There is very little guesswork in the Gottman method, and couples have a clear picture of the therapy goals and treatment plan.

I find most of my couples find this structure and detail very reassuring and helpful. The couple is asked if this treatment plan is what they want to do and invited to continue with their therapist or if they would prefer a different person/route. This same assessment process is incorporated before beginning intervention for therapists who offer marathon therapy or intensives.

To know if you’re truly getting what you’re paying for, there are some basic assumptions of therapy that are unique to Gottman therapy. I can’t go over all of them, but a few important ones are these:

1. The Therapy is Primarily Dyadic

The therapist should be helping the couple to talk to each other as much as possible vs. talking to the therapist about their partner or problems. The more distressed the couple, the more difficult this is, but the therapist should continually invite the couple to “tell your partner”; or “can you say that to him/her?”. The purpose of this is to work our way out of a job. We want our couples to have a new experience of talking more effectively with one another and take it home.

2. We Don’t “Resolve” Emotions or Even a Lot of Problems

We teach couples how to manage both. What’s the difference? Managing emotions means all emotions are welcome, but not all behaviors are. There’s a difference between intense anger, sadness, or disappointment vs. criticism, contempt, defensiveness, and stonewalling. Emotions are welcome; the destructive behaviors of the 4 Horsemen are not. But we will teach you what to do instead and how to replace destructive behaviors with more effective ones. We also know that not all problems are the same.

According to the research, 69% of what couples have conflict over is based on their differences in core needs, feelings, and personalities. We are not looking to eliminate these differences but to learn to honor, respect, and value them in one another. The goal then becomes continuing the conversation about these differences without hurting one another. Sure, compromises are reached along the way, but not at the expense of one partner or the other’s integrity.

3. It’s Not the Therapist’s Role to Soothe the Couple.

It is our job to teach couples how to self-soothe and regulate their emotions in order to be more present and available to one another. Initially, the therapist often takes a more active role in guiding this learning, but the goal is to step back and support the couple in doing this. This is the opposite of what many therapists do who try to keep  emotions to a minimum in order to stay logical/rational. In reality, couples in pain are often intensely emotional and need to know there’s space for their emotions to be witnessed and validated. Again, this assumption exists to pass on to the couple as much knowledge and skill as possible in order to take it home and apply it, not to be dependent on the therapist to manage their emotions.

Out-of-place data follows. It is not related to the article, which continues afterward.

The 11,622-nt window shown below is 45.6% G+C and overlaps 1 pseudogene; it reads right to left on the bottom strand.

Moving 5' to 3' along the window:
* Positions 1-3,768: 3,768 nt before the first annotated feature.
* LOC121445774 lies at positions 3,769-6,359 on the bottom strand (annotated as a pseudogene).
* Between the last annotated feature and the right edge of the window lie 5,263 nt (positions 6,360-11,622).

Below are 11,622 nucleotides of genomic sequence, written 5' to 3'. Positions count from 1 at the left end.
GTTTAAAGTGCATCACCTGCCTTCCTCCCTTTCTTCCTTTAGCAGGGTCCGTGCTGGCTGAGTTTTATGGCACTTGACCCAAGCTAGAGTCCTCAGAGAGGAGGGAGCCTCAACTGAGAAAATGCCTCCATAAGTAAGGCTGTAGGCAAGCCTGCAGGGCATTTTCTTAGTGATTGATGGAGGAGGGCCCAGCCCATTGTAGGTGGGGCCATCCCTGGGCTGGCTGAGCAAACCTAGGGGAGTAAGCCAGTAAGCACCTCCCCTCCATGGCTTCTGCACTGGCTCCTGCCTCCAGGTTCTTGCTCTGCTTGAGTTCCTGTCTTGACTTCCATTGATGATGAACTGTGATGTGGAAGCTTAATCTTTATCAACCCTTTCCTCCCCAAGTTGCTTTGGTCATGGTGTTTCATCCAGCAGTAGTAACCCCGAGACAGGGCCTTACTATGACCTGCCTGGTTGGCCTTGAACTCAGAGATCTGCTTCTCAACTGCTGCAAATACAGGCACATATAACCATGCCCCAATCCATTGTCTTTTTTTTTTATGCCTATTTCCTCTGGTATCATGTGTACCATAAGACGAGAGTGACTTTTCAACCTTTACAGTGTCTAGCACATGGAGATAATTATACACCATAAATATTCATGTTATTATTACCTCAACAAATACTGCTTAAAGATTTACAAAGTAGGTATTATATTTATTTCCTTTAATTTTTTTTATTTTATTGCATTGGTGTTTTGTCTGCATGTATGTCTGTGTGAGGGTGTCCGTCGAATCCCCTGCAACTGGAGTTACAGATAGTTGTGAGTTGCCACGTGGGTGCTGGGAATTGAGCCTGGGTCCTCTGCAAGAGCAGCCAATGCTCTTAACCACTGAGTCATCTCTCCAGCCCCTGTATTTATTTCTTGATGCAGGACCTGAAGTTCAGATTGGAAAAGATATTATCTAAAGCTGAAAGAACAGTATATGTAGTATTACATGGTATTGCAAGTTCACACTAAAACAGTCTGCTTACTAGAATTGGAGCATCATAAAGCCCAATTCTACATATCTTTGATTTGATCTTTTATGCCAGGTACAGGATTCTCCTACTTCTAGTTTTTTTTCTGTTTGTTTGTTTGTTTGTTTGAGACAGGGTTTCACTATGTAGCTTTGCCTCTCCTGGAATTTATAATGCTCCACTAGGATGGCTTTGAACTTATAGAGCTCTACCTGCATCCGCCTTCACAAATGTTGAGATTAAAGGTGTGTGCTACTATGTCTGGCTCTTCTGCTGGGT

Finally, as Gottman therapists, we are intimately familiar with the importance of building friendship, creating shared meaning as a couple, supporting life dreams, as well as managing conflict. Let’s face it: most couples come to therapy needing help with their problems and conflict. But we know they will be more successful doing that if they also work on their
friendship system and build something significant.

With betrayals, that entire system, illustrated by the Sound Relationship House, is demolished. But fortunately, we know intimately how to help couples rebuild marriage house #2 from the foundation up and restore trust and commitment. The Sound Relationship House is something all couples working with a Gottman therapist should be introduced to early in therapy and intimately familiar with by the time they leave therapy.

There’s so much more, but this at least gives you a way to assess if you are genuinely getting Gottman Method Couples Therapy and your money’s worth, or if a therapist is using a few of the exercises and interventions and trying to capitalize on the Gottman reputation. Some of my core values are honesty, integrity and transparency. I believe you should be getting exactly what you’re paying for and come out better for the experience. Excellent therapy is finally available to couples, even if you have to do a little homework to find it.